Are you Wasting Money on Subscriptions? Here’s how to get a Handle on Them.

Posted on 28 Mar 2019 Posted in  How To Articles & Handy Tips, TopCashback Tips & Updates
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If we asked you right now, how many subscriptions you have and how much you pay, would you know the answer?

Our latest Subscriptions Index reveals nearly a fifth of people never review their subscriptions and as a result half of us are currently paying for a subscription we either don’t use or get value for money from. The biggest culprits include gym memberships, TV streaming services, music streaming plans and product delivery services such as Amazon Prime.

By avoiding your subscriptions, you could be wasting around £179.64 a year – that’s £494 million each month across the UK. However, we have a few handy tips so you can make sure you’re fully in control of your subscriptions and are only paying for the stuff that you really want and need.

1. Go through your bank accounts and make a note of every subscription you have and how much it costs. £10 here and there on a couple of subscriptions may not seem like much, but they can add up so it’s worth working out the total cost of all your subscriptions to see if you can still afford it

2. Once you have a list of your subscriptions, it’s time to be realistic about whether you’re getting value for money. When was the last time you used the service? Are you using it enough to warrant the cost? Can you still afford the monthly payments? Are there cheaper alternatives? If you feel like you’re not getting value for money, you’re better of ditching it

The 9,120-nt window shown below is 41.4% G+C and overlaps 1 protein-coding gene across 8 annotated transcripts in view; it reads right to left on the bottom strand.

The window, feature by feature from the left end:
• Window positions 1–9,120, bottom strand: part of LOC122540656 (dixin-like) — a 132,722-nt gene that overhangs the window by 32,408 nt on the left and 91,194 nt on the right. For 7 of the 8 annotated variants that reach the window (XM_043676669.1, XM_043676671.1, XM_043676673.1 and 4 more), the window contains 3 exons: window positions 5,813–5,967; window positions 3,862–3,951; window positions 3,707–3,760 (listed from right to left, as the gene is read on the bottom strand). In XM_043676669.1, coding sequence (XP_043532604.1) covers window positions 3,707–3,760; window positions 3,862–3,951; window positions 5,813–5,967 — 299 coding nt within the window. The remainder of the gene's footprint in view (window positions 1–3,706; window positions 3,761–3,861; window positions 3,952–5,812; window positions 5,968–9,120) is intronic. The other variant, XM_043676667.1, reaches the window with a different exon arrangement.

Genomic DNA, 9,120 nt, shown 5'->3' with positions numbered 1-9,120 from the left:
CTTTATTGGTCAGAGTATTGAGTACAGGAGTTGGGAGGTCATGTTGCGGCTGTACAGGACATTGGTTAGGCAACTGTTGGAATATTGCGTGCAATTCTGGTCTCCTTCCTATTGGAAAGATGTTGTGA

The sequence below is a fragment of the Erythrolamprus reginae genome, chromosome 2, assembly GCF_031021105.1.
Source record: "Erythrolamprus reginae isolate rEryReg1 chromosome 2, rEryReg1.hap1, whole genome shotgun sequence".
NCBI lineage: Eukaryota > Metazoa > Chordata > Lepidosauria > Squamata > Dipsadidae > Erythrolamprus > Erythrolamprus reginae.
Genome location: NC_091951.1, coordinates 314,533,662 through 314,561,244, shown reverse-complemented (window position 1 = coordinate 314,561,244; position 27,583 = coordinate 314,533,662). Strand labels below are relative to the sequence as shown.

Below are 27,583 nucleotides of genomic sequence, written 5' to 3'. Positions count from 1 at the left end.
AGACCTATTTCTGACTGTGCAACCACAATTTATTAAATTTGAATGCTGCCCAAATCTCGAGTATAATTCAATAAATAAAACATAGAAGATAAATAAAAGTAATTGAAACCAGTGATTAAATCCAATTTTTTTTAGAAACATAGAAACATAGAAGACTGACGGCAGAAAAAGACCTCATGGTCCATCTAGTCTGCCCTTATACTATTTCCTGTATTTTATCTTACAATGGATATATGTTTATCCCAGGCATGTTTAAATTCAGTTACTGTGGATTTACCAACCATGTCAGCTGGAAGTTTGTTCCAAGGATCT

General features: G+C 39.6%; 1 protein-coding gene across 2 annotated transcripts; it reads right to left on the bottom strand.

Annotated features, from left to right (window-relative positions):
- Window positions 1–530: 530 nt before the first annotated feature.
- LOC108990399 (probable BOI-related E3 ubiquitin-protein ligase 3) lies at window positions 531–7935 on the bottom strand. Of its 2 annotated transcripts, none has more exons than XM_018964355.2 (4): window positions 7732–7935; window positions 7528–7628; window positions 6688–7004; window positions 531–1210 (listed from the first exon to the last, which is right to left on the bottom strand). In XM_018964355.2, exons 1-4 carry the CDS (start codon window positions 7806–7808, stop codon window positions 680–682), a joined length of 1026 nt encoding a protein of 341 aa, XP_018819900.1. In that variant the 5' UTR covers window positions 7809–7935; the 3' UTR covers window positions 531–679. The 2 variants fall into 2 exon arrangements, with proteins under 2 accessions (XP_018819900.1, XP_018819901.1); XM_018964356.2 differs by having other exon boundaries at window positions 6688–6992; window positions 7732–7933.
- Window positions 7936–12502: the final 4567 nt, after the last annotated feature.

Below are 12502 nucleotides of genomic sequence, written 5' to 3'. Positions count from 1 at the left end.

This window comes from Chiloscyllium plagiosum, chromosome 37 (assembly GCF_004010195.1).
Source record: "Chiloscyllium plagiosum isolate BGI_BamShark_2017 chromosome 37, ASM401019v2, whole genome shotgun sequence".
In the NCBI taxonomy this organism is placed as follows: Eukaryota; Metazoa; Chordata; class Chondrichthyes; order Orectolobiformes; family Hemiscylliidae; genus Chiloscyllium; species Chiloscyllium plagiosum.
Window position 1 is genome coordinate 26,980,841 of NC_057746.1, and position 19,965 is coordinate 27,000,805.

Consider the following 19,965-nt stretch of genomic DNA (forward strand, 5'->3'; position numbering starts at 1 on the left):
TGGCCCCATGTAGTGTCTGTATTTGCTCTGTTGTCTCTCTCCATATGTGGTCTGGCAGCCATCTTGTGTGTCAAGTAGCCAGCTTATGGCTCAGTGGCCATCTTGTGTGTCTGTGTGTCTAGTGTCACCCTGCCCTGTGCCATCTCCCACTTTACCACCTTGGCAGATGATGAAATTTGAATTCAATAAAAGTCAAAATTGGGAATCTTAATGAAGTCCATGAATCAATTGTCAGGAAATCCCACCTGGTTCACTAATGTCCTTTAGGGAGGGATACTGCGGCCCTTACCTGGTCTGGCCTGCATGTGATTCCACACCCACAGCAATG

3. Alternatively, do some research to see if there’s a way you can pay-as-you-go for the subscriptions you feel you aren’t getting value for money from. Perhaps you can sign up based on your usage or join a scheme that lets you pay as and when without pricey joining fees

4. For the subscriptions you keep, make a note of when the contract is up so you stay on top of it. Each time a subscription is up for renewal you should decide whether you still need it and if you do, check to see if you can still afford it or whether you can get a better deal

5. Another way to reduce costs is by haggling for a cheaper price. If you feel you’re paying too much or perhaps the service you’ve received hasn’t been great, see if you can speak to the company to ask for a discount

6. If haggling doesn’t work, and you’ve seen the provider offering attractive deals for new customers, it could be worth cancelling your subscription and re-joining to make the most of the discounts on offer

7. Some companies will give you money for recommending your family and friends, so make sure you check the schemes on offer with your subscription providers (gym memberships and magazine subscriptions do this regularly) as you could get money off your next bill

8. If you have the funds available, it’s often worth paying for subscriptions you know you need and use regularly, up-front for a year. Most places will give you a discount for signing up for longer periods of time as it ensures a steady revenue for the business

9. Sharing your subscriptions is a great way to save money. You can share screens on Netflix and split the cost or sign up for family plans with services like Spotify

10. It’s also important to set calendar reminders for free trials to ensure you don’t end up locked in a subscription you either don’t want or can’t afford.

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